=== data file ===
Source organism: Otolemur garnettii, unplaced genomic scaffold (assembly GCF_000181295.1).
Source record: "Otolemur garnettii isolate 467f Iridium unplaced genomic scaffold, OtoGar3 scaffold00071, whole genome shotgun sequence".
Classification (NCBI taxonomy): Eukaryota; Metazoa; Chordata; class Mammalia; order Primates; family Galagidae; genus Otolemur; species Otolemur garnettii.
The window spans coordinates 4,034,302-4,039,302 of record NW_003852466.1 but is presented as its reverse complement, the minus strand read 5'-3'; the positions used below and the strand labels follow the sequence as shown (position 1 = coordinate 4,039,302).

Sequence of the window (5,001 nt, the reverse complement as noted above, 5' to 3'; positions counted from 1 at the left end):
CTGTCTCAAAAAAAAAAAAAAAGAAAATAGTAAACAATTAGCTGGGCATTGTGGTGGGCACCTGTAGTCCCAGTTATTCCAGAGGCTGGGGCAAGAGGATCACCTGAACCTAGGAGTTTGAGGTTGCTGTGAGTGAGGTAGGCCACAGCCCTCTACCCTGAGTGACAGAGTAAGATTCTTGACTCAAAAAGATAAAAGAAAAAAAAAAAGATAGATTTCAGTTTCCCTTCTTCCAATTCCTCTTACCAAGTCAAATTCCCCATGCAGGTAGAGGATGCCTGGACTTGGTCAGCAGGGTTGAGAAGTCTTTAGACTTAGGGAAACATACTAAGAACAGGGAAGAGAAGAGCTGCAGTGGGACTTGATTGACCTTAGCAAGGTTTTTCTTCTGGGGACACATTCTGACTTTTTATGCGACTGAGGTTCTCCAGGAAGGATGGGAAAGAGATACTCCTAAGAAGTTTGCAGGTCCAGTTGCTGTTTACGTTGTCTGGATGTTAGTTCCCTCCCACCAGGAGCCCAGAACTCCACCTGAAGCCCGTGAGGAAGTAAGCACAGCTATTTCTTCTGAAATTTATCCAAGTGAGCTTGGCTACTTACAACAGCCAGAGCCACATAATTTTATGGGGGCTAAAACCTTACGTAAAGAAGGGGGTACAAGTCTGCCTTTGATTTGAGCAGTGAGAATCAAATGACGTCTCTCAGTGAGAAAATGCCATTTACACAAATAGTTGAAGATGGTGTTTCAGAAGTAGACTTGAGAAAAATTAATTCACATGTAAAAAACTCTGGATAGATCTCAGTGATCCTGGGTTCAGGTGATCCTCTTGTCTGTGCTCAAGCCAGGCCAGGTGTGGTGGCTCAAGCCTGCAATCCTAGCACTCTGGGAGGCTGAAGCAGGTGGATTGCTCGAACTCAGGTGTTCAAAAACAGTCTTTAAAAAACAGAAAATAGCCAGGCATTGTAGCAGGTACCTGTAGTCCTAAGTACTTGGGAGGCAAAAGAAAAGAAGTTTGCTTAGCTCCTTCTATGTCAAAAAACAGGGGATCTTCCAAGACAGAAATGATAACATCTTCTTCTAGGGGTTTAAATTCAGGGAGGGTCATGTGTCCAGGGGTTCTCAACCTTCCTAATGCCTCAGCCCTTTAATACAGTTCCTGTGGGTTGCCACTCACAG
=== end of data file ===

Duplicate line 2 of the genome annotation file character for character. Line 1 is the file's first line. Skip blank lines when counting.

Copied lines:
Source record: "Otolemur garnettii isolate 467f Iridium unplaced genomic scaffold, OtoGar3 scaffold00071, whole genome shotgun sequence".